Present-day motorists enjoy the opportunity to add uninsured motorists’ coverage to their automobile policy. If a driver with such coverage gets hit by an uninsured driver, then that victim/driver can make a claim against his or her own insurance company. Drivers did not always have that option. Insurance companies began to introduce that option at some point during the 1960s.
Provisions made about uninsured or underinsured coverage.
The extent of that added coverage cannot exceed the amount of the policy holder’s primary coverage. Insurers have a reason for adding that provision. The cost of the uninsured motorists’ coverage, and the underinsured drivers’ coverage is relatively small. In contrast to that, the cost of a policy’s premium tends to be much larger.
Due to that contrast in costs, consumers might feel tempted to buy the less-expensive coverage, and not get the more expensive, primary policy. Insurers did not want consumers to adopt that practice. That is why they chose to introduce that special provision.
In addition, the insurers made one request of any policy holder that was involved in a motor vehicle accident. Such policy holders were supposed to let their automobile insurance company know that the other driver was uninsured. A driver should become aware of that fact when the other driver was unable to supply information on the name of his or her insurance company, along with the policy number.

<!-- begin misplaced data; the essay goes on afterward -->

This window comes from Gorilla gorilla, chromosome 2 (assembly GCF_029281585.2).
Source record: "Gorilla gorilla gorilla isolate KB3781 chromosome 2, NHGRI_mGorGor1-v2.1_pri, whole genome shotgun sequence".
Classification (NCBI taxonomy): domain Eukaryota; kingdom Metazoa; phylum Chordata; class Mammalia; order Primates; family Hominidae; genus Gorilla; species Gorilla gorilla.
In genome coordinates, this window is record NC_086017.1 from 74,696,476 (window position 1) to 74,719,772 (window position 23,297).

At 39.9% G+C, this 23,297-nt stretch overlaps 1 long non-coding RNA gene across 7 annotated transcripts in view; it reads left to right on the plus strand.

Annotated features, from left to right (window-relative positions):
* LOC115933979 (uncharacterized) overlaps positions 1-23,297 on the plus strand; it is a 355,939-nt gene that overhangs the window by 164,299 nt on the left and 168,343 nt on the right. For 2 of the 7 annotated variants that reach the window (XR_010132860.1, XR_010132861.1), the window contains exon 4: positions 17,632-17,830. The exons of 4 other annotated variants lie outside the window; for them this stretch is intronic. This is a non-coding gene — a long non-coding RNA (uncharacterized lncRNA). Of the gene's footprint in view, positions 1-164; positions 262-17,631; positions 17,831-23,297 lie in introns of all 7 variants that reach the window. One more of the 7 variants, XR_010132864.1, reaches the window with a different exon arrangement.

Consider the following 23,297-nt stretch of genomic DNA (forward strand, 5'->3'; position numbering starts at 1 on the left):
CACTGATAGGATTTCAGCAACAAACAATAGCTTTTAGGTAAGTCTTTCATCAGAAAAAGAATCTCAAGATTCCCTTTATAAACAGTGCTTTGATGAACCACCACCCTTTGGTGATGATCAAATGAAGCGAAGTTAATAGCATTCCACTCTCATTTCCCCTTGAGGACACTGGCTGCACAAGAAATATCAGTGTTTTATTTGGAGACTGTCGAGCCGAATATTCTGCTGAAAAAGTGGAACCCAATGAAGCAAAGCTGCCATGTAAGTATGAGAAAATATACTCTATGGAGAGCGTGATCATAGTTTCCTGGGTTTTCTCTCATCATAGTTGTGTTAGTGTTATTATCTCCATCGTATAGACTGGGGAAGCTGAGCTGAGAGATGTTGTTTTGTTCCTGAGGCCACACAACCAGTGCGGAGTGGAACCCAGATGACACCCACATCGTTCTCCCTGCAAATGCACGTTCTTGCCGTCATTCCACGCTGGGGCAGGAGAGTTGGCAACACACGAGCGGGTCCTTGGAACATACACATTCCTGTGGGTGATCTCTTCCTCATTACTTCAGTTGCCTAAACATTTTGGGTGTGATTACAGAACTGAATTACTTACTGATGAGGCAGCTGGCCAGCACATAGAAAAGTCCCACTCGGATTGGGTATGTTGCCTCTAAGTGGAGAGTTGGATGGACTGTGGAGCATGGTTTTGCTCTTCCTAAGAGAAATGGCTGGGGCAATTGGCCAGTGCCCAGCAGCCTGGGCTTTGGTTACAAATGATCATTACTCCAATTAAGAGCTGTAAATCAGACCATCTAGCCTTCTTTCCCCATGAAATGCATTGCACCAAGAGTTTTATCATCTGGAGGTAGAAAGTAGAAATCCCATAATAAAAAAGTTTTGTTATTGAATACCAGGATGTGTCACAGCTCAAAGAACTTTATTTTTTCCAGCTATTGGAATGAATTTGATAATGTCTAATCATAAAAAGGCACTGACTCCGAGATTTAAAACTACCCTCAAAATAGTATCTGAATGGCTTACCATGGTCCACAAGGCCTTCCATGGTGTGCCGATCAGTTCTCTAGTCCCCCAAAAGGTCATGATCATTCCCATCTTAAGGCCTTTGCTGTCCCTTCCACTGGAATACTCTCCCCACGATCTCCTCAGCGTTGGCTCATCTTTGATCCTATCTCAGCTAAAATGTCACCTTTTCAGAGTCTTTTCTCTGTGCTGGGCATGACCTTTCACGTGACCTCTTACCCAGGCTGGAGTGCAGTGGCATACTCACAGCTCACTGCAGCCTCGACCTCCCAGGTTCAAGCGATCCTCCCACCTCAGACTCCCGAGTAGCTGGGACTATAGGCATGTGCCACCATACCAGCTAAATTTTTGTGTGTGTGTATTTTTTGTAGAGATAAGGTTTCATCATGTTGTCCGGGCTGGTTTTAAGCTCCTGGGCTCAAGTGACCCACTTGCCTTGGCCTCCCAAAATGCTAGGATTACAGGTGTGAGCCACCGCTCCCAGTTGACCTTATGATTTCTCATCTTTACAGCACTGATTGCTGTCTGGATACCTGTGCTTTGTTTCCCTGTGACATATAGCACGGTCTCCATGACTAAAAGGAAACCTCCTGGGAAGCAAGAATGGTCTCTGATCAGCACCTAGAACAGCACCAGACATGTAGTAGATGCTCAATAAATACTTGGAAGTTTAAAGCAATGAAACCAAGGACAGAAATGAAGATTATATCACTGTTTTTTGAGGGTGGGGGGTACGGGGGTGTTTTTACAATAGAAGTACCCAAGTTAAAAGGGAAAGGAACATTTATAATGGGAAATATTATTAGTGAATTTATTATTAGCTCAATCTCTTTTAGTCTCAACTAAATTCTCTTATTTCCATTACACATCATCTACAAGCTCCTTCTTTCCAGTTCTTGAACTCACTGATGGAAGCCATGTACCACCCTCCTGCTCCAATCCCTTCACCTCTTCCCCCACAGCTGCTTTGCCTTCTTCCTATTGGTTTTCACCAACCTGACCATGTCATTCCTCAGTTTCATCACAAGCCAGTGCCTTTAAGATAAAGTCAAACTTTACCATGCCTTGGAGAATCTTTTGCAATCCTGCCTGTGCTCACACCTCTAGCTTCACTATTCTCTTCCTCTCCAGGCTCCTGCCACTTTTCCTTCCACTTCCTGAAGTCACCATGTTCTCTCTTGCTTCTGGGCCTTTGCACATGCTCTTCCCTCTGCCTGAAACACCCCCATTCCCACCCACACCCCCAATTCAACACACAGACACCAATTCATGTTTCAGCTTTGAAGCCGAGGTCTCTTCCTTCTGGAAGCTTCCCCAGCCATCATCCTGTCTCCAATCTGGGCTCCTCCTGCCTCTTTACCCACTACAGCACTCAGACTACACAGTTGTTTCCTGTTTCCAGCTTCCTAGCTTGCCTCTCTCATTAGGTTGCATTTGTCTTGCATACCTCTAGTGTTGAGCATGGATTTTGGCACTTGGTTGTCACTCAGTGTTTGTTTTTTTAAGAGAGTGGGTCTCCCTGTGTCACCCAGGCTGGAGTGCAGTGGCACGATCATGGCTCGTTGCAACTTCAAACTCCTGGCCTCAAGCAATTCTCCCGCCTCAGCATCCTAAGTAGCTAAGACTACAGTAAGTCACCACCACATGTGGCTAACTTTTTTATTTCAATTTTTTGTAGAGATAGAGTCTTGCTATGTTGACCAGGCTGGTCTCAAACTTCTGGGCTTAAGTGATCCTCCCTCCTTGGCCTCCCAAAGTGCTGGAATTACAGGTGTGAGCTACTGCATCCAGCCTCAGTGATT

How does a claim get settled, if the other party does not have any type of automobile insurance?
The policy holder totals-up all the costs created by the accident, the medical bills, the cost of the car repairs and the loss of income from the employer. Using that figure, the policy holder determines what would be a fair compensation.
Meanwhile the injured driver’s insurance company studies the accident, and decides on what it feels to be a fair settlement offer. Personal Injury Lawyer in Ottawa knows that if the figure put forward by the policy holder and that one put forward by the insurance company are quite far apart, an alternative to negotiations must be arranged.
That alternative normally takes the form of binding arbitration. During binding arbitration, a neutral arbiter or a panel of arbiters hears each side’s argument. Then either the single arbiter or the panel reaches a decision, regarding the size of the compensation owed to the policy holder.
According to the law, the policy holder cannot sue his or her own insurance company. In other words, he or she must accept the decision made during the arbitration. That decision cannot be appealed.
That fact highlights the wisdom behind hiring an attorney. He or she can present a strong case, in hopes of winning a favorable decision from the insurance company or the arbiter.